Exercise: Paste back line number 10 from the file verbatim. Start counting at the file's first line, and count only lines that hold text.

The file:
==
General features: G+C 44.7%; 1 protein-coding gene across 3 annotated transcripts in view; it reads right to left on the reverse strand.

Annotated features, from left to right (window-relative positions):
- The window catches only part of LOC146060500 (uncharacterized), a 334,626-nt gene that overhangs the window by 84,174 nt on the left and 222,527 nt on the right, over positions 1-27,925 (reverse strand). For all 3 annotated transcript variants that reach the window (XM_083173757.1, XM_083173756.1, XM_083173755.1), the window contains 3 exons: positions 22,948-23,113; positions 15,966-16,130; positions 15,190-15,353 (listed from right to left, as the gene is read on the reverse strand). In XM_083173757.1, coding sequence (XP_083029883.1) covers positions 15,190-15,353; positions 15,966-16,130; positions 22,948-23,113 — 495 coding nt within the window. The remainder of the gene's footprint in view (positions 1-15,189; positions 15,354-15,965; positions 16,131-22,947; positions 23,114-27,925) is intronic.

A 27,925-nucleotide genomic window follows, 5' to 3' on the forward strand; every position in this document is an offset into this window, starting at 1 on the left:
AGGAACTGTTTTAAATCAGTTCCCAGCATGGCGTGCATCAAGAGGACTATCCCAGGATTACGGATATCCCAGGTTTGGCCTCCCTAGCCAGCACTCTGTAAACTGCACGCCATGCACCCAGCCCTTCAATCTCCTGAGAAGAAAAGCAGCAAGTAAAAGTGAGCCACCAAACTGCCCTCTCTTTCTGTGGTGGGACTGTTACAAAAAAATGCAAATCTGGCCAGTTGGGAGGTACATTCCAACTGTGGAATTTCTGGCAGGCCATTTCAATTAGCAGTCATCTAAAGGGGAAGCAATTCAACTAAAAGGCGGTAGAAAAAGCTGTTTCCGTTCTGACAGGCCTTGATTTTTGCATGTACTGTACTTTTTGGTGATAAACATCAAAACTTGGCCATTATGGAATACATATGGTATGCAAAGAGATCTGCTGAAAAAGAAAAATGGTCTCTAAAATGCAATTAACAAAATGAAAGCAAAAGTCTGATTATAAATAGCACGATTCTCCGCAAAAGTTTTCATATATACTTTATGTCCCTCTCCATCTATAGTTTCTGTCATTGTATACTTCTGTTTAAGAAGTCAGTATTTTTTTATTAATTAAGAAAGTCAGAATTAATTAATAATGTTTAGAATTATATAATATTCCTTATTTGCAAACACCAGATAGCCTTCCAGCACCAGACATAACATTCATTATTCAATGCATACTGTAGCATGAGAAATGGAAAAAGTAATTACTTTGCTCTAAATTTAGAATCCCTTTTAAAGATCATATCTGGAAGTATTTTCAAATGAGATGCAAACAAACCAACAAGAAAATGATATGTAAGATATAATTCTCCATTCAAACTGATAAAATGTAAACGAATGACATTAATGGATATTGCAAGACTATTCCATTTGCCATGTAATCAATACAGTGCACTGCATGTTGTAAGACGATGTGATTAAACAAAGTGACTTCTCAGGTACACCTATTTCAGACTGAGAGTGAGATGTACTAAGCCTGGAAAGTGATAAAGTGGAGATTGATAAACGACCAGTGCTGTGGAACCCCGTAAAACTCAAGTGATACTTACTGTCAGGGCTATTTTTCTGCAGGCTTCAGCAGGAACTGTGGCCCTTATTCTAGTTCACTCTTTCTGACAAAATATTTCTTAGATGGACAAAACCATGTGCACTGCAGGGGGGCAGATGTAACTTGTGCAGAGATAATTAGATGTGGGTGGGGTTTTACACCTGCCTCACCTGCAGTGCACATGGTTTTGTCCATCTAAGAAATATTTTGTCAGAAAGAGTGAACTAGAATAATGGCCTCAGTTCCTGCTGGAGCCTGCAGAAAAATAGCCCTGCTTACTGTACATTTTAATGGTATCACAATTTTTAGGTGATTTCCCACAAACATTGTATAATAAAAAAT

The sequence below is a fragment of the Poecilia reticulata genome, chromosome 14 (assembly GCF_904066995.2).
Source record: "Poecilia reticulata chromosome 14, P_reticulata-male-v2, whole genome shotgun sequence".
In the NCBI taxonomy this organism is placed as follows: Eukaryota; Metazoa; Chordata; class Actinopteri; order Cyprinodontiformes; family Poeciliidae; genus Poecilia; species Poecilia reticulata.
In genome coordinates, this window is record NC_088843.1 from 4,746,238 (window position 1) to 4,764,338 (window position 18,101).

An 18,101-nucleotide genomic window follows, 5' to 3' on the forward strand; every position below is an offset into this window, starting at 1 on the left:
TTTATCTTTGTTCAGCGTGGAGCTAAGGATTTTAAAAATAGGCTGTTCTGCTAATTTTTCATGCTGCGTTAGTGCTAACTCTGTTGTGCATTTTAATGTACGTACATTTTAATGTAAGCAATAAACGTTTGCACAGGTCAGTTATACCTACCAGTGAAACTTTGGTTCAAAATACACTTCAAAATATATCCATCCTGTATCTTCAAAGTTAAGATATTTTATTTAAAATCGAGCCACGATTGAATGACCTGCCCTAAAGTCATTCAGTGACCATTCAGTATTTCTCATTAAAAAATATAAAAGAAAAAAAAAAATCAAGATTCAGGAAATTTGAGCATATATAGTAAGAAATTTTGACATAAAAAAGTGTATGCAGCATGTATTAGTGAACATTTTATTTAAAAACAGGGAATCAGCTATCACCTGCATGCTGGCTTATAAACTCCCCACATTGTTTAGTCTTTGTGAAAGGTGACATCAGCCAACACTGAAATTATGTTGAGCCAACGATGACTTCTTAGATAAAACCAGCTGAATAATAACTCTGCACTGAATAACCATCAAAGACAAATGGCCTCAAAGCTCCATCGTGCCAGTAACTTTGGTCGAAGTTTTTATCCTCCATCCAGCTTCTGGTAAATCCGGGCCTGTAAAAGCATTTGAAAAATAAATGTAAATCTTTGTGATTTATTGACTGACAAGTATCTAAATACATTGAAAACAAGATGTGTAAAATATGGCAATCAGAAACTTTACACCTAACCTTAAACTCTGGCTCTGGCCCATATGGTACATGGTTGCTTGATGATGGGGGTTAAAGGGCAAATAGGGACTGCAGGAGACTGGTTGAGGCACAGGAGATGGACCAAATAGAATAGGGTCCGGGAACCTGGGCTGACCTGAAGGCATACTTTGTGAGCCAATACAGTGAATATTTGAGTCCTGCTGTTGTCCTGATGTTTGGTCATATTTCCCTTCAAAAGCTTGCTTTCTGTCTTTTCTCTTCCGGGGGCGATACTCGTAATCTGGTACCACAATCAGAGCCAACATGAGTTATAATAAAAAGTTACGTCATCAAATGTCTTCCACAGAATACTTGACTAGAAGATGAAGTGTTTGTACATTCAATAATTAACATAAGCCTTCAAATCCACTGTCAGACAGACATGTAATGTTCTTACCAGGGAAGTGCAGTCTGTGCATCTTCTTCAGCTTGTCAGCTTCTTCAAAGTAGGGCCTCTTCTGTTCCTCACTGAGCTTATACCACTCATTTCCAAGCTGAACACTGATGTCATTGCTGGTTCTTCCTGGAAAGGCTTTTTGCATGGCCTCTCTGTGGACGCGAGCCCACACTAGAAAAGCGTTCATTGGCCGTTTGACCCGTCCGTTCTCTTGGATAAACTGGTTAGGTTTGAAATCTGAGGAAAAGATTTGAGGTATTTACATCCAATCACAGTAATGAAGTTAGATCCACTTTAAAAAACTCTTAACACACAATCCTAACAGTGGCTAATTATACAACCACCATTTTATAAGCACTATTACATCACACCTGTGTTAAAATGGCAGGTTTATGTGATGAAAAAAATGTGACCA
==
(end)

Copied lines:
An 18,101-nucleotide genomic window follows, 5' to 3' on the forward strand; every position below is an offset into this window, starting at 1 on the left: